William Walton's The Bear
Mid Wales Opera's ‘Small-Stages’ delivers a whole new concept in opera, presenting its first ever micro-chamber performances with a brand new version of this twentieth century one-act comedy classic.
Composed in 1967 and based on Anton Chekhov’s play of the same name, The Bear tells the tale of the widow, Mme Popova, unendingly mourning the death of her husband until the arrival of the rough-hewn yet charismatic land agent, Smirnov (the “bear” of the title) demanding payment of debts. Passions run high and their sparring culminates in a duel during which the two appear to have fallen unexpectedly in love.
Full of entertainment, comedy, parody and great tunes, and lasting one hour, The Bear is directed and designed by MWO’s Artistic Director Richard Studer and performed by three singers and five musicians with no conductor, in a new chamber arrangement by MWO’s Music Director Jonathan Lyness.
After the interval, join the cast, musicians and directors of MWO for an informal reimagining of Pushkin’s great party scene from Eugene Onegin and its 'entertainments'. Tatyana's Party Pieces is a mix of music, poetry and prose, some familiar, some less so as a prelude to MWO’s performances of Tchaikovsky's great opera Eugene Onegin, touring in spring 2018.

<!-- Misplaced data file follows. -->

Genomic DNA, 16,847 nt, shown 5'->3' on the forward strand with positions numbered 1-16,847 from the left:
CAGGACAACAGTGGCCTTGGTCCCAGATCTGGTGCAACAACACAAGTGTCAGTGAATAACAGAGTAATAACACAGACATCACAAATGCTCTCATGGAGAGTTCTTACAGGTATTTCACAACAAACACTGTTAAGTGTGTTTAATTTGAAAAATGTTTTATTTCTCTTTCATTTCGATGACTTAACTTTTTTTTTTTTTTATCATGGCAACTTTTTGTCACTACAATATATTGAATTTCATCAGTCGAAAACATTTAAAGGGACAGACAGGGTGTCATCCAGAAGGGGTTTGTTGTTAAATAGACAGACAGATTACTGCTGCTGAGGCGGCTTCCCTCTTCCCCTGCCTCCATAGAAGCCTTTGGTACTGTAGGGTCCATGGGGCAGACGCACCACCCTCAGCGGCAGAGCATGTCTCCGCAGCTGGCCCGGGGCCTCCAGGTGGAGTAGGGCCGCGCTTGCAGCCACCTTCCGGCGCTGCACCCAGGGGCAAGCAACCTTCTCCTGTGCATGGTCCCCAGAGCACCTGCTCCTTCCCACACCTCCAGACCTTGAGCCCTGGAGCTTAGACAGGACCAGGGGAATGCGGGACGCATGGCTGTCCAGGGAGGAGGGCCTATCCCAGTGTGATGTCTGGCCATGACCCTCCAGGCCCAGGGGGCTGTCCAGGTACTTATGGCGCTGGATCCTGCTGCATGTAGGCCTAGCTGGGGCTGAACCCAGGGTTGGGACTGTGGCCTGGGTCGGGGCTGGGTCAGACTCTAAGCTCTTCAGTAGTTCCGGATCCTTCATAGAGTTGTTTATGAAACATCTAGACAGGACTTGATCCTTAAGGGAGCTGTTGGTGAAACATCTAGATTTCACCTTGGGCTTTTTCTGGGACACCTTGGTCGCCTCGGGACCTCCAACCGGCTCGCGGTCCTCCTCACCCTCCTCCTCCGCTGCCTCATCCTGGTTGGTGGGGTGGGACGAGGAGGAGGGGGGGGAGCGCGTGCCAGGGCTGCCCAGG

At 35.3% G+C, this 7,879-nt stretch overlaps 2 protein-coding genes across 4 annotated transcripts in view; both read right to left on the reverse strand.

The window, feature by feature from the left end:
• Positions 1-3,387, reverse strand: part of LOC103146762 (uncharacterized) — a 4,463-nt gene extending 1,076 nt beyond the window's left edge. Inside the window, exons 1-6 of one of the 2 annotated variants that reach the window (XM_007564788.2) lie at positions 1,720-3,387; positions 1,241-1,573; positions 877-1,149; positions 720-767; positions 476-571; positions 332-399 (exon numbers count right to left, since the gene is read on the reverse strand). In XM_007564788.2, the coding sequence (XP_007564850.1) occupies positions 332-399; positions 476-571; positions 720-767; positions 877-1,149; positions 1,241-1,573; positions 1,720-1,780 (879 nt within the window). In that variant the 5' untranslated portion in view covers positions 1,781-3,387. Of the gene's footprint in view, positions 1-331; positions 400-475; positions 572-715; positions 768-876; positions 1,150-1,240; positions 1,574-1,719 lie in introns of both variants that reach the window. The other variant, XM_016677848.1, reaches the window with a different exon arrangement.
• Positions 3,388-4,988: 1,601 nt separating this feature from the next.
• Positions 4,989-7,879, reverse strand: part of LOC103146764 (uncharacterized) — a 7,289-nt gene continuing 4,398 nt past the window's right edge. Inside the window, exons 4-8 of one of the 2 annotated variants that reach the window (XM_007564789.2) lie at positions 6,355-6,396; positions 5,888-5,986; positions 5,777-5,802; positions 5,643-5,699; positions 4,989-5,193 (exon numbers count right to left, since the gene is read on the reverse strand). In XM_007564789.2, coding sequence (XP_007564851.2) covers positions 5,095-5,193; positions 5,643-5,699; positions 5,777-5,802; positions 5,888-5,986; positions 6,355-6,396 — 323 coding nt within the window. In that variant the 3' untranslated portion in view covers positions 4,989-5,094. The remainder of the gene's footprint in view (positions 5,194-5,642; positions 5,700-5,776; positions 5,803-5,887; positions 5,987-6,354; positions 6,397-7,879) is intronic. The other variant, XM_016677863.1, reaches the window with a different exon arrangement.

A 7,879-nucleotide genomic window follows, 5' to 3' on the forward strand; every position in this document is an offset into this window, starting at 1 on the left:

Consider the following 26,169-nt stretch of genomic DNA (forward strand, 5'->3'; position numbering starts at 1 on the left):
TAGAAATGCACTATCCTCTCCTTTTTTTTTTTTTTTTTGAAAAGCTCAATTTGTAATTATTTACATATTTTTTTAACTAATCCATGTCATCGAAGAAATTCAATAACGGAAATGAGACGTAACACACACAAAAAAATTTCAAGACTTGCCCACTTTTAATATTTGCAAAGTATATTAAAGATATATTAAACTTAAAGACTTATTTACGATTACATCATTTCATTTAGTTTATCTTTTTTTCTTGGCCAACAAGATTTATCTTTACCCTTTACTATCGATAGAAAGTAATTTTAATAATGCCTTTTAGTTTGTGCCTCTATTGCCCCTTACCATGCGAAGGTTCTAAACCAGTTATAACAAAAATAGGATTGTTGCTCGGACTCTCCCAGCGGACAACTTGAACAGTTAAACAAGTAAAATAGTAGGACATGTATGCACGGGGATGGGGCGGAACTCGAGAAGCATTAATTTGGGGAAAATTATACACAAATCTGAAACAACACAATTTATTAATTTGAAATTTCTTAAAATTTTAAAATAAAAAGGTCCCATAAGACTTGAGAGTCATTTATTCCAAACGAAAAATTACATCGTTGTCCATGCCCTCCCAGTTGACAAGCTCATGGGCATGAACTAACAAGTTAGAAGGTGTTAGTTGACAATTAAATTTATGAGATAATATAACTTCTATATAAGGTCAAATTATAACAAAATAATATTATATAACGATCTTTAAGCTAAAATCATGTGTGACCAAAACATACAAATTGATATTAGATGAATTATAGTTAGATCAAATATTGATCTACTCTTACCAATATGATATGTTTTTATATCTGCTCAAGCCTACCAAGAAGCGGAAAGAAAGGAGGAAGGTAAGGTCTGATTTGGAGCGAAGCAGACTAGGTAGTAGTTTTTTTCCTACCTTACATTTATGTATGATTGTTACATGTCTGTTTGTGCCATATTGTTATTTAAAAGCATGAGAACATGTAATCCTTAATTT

A brilliant introduction for audiences new to opera and a fabulous opportunity for all music lovers to hear Walton’s classic comedy in its fiftieth anniversary year, this pilot ‘Small-Stages’ tour is designed to have the widest possible appeal and to fulfil MWO’s mission for keeping opera live and local across rural Wales.
Praise for MWO’s The Magic Flute, Spring 2017: “And by the look of their new Flute, Mid Wales Opera isn’t merely off life-support: it’s back in the game and punching straight into the same league as English Touring Opera… A thoroughly entertaining shot of Mozartian optimism”; The Spectator, 22 February 2017.
MWO Small Stages is supported by the Ashley Family Foundation, Foyle Foundation and Arts Council of Wales. Performed by arrangement with Oxford University Press.
Sung in English